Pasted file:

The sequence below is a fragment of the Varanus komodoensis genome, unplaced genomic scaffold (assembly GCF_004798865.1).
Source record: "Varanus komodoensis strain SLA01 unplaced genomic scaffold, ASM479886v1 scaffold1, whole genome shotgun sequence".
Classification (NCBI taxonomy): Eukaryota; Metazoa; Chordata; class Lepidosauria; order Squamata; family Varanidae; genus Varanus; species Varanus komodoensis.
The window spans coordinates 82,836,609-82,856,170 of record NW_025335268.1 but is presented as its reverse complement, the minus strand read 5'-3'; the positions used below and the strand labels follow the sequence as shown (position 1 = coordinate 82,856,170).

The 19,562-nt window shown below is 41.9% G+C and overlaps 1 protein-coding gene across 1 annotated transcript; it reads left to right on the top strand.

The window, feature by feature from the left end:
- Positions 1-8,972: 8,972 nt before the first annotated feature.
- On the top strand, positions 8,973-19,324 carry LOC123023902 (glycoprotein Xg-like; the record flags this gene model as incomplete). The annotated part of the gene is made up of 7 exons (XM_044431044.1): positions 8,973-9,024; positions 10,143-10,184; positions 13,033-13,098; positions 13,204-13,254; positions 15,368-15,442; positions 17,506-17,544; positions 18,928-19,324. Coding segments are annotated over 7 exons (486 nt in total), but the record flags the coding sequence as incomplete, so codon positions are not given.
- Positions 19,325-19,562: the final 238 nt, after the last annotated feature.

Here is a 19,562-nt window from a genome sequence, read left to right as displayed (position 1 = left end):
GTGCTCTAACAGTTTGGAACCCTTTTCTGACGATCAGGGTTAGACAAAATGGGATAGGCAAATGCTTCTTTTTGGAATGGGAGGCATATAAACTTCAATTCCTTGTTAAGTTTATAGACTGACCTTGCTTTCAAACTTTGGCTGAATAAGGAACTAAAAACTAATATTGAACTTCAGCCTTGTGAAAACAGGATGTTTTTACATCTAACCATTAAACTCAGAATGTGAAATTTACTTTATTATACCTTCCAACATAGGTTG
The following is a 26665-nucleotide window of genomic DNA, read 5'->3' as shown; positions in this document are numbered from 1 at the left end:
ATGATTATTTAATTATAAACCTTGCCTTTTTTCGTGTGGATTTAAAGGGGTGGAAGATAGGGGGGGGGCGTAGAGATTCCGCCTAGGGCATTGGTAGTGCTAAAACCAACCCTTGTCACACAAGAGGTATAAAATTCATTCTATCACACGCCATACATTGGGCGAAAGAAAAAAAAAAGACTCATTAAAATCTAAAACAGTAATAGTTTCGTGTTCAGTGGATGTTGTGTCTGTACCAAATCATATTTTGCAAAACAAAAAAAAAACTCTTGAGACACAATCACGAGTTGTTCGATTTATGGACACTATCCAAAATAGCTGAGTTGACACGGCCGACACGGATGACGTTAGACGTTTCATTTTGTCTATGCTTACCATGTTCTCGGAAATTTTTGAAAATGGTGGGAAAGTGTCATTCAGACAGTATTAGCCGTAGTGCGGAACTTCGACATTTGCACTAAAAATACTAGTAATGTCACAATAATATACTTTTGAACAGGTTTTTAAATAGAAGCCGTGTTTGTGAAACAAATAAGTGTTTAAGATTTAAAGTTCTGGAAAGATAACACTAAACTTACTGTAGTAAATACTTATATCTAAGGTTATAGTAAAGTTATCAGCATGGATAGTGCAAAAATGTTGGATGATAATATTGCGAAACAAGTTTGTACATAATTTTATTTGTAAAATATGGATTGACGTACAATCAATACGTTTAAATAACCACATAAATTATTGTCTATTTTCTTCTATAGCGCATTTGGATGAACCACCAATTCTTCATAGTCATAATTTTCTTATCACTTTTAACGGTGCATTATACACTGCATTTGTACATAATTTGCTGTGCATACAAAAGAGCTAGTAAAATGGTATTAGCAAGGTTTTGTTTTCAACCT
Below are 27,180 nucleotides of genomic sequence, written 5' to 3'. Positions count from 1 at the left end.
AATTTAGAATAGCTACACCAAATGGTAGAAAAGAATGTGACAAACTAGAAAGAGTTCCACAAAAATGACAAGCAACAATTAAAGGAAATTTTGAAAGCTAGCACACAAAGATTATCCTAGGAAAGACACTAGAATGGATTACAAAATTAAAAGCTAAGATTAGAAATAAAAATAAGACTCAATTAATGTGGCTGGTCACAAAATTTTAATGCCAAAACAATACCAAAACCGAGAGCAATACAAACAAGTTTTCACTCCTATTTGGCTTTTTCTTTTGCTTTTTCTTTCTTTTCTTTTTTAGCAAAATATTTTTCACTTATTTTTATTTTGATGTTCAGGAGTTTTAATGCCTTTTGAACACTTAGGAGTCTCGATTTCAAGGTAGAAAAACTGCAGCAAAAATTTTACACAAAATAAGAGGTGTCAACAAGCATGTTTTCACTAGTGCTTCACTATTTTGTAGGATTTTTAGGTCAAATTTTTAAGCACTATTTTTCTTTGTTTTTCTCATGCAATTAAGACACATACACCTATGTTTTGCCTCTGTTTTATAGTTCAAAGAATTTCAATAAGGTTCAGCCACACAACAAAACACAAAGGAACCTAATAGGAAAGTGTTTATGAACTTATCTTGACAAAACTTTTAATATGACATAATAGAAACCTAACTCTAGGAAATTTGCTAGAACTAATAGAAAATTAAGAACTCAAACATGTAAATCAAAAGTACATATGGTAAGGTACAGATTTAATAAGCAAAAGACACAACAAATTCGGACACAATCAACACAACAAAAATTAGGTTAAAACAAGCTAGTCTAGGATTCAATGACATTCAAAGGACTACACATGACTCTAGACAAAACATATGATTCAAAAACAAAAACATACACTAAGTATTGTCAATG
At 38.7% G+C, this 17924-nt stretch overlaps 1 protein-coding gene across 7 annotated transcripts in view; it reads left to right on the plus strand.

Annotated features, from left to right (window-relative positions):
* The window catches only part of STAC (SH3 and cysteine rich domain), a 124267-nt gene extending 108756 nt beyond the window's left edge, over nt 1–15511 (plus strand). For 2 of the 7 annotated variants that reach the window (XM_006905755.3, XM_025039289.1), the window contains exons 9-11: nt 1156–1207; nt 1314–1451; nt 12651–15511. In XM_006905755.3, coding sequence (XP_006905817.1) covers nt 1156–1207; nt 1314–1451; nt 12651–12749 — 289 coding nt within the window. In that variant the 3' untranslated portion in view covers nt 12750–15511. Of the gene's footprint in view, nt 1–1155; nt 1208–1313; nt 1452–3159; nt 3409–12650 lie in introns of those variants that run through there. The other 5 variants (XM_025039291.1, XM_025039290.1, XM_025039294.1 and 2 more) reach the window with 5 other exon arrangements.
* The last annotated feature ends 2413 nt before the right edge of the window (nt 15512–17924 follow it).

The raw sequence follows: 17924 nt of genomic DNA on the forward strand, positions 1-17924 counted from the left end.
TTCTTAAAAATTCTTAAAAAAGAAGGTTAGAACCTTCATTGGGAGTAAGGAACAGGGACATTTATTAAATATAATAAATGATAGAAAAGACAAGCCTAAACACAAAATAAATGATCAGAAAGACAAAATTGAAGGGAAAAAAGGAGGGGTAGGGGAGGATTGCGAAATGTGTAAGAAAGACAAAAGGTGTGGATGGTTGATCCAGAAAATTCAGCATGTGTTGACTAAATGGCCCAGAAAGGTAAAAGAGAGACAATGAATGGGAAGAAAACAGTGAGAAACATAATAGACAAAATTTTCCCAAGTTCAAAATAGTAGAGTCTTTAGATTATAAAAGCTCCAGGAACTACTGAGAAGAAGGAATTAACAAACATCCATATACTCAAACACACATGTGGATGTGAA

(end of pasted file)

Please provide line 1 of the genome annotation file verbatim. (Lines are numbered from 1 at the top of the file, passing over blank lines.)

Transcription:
The sequence below is a fragment of the Varanus komodoensis genome, unplaced genomic scaffold (assembly GCF_004798865.1).